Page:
Angle Trisection By Paper Folding
It is a classical result that, in general, Angle Trisection is impossible by the Euclidean ruler and compass rules. Several methods that went beyond ruler and compass - the neusis constructions - have been known yet to the ancient Greeks (see angle trisection by Archimedes and Hippocrates and a more recent.) Axioms of Paper Folding also supply the tools sufficiently powerful to successfully tackle the angle trisection problem.
The following method of angle trisection is due to H. Abe (1980).
Let's consider an acute angle ABC: | |
By axiom O4, erect a crease through B perpendicular to AB. (Note that, by O1, AB may be considered a crease.) Execute two creases parallel to AB and at equal distances from each other: BD = DE. | |
By O6, fold E into BC and B into L. Let B_{1}, D_{1}, E_{1} be images of points B, D, and E, respectively. Let L_{1} be the image of crease L. Refold it as to make a crease on the upper part of the paper that remain at rest. Straighten the paper into its original position and fold and unfold crease L_{1} again. We next show that the crease passes through the point B and, moreover, divides ∠ABC in the ratio 2:1 thus solving the trisection problem. | |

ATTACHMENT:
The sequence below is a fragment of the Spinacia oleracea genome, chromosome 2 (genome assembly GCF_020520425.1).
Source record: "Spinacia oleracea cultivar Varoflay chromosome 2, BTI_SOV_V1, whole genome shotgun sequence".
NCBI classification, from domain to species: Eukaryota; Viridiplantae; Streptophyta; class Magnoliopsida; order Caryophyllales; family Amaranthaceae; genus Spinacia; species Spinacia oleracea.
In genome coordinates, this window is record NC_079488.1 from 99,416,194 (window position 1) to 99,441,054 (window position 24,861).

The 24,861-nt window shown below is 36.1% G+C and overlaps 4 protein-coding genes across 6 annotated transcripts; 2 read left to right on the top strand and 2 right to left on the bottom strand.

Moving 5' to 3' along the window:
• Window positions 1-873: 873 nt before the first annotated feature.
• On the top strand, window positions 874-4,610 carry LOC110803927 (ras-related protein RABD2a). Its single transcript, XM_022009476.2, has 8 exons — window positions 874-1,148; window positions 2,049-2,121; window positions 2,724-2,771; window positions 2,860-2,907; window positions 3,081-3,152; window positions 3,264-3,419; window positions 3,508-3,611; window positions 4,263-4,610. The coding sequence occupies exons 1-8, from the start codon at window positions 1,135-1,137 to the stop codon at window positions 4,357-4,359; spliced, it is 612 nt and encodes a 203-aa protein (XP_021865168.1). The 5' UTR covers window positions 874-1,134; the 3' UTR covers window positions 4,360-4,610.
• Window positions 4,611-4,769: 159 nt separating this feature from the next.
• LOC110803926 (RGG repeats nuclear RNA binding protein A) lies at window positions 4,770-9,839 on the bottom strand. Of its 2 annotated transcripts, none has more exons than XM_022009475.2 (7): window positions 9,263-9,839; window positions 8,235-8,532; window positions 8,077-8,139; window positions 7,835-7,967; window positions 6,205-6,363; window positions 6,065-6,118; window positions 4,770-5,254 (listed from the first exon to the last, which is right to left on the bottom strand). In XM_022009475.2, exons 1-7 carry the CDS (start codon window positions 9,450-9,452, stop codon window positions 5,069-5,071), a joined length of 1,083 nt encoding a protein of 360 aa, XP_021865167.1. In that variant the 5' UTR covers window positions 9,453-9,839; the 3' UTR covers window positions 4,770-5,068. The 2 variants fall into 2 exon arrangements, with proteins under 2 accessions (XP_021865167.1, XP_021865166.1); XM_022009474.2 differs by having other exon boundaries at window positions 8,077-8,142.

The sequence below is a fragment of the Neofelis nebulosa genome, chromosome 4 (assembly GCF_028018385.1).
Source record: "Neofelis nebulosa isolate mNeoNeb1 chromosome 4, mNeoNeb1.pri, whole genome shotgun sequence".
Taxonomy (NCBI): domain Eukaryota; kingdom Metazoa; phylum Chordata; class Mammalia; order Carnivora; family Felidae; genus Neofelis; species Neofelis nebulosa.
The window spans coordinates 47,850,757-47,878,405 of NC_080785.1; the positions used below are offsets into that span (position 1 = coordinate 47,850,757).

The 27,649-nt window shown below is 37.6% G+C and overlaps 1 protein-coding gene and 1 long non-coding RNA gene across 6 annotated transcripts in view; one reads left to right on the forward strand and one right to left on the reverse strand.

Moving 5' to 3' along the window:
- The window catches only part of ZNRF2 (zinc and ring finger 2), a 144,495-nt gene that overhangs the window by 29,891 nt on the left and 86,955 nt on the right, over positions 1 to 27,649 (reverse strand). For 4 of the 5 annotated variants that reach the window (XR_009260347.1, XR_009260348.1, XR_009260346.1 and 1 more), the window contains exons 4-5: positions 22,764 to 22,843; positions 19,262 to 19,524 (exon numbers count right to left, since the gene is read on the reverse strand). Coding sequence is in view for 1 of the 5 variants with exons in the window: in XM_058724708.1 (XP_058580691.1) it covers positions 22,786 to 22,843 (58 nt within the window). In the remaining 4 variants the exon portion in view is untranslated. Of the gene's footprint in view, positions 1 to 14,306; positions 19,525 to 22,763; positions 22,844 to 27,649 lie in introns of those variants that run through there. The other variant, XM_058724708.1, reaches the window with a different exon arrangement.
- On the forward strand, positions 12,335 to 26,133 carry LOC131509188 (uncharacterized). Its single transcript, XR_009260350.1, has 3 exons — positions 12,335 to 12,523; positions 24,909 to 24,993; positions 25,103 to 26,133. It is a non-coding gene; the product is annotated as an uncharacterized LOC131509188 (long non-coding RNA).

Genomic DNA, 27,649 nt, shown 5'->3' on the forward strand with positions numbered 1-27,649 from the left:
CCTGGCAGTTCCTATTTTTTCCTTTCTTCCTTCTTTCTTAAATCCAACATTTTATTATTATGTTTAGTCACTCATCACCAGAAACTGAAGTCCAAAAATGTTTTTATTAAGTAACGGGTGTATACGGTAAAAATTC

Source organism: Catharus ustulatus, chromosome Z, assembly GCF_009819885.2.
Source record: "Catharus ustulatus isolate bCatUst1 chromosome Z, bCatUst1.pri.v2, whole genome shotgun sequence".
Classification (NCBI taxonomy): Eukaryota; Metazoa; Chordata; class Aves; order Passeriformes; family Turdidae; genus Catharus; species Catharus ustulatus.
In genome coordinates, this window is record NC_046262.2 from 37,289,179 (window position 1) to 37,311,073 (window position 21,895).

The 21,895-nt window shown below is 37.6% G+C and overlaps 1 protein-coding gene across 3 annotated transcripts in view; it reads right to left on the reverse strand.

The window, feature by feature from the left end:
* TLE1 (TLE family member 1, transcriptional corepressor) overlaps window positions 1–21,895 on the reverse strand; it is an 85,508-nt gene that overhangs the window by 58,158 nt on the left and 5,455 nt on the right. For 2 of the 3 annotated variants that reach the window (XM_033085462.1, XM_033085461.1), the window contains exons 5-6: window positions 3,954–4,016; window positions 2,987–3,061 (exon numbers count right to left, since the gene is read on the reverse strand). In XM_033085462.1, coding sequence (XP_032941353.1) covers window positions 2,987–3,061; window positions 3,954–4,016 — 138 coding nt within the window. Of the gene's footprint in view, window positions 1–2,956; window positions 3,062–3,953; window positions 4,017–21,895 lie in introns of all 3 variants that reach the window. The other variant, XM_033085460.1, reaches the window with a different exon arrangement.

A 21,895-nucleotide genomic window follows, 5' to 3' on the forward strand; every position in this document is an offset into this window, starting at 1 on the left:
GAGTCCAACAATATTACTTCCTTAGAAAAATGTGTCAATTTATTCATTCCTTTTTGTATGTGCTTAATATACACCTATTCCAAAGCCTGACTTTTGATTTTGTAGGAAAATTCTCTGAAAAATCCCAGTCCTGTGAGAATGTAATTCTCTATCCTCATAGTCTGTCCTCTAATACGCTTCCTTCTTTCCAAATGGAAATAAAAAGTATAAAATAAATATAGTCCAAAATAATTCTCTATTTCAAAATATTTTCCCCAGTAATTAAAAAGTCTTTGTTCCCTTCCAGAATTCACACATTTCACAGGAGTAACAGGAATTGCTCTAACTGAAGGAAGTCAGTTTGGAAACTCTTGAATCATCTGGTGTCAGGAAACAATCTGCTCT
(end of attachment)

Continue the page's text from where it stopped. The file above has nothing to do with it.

The whole structure is symmetric with respect to the crease OO_{B}. In the isosceles trapezoid BDD_{1}B_{1}, the diagonals intersect on the axis of symmetry. ΔDD_{1}O_{D} is isosceles by construction. Therefore, the creases BD_{1} and D_{1}O_{D} coincide, or, in other words, D_{1}O_{D} does pass through the vertex B.
Now, everything is pretty much straightforward. Just recollect that the crease L is the line DB_{1} and BO_{B} lies along the given line AB and that, by construction L and AB are parallel. Thus we see that ∠B_{1}BO_{B} = ∠DB_{1}B. Since ΔBO_{D}B_{1} is isosceles, ∠O_{D}BB_{1} = ∠O_{D}B_{1}B. BD_{1} is perpendicular to OB_{1} because OB is perpendicular to DB_{1}. Also, E_{1}D_{1} = D_{1}B_{1}. This shows that ΔE_{1}BB_{1} is isosceles and, therefore, ∠E_{1}BD_{1} = ∠D_{1}BB_{1}. |
References
- G. E. Martin, Geometric Constructions, Springer, 1998
- An Interesting Example of Angle Trisection by Paperfolding
- Angle Trisection by Paper Folding
- Angles in Triangle Add to 180^{o}
- Broken Chord Theorem by Paper Folding
- Dividing a Segment into Equal Parts by Paper Folding
- Egyptian Triangle By Paper Folding
- Egyptian Triangle By Paper Folding II
- Egyptian Triangle By Paper Folding III
- My Logo
- Paper Folding And Cutting Sangaku
- Parabola by Paper Folding
- Radius of a Circle by Paper Folding
- Regular Pentagon Inscribed in Circle by Paper Folding
- Trigonometry by Paper Folding
- Folding Square in a Line through the Center
- Tangent of 22.5^{o} - Proof Without Words
- Regular Octagon by Paper Folding
- The Shortest Crease
- Fold Square into Equilateral Triangle
- Circle Center by Paperfolding
- Folding and Cutting a Square
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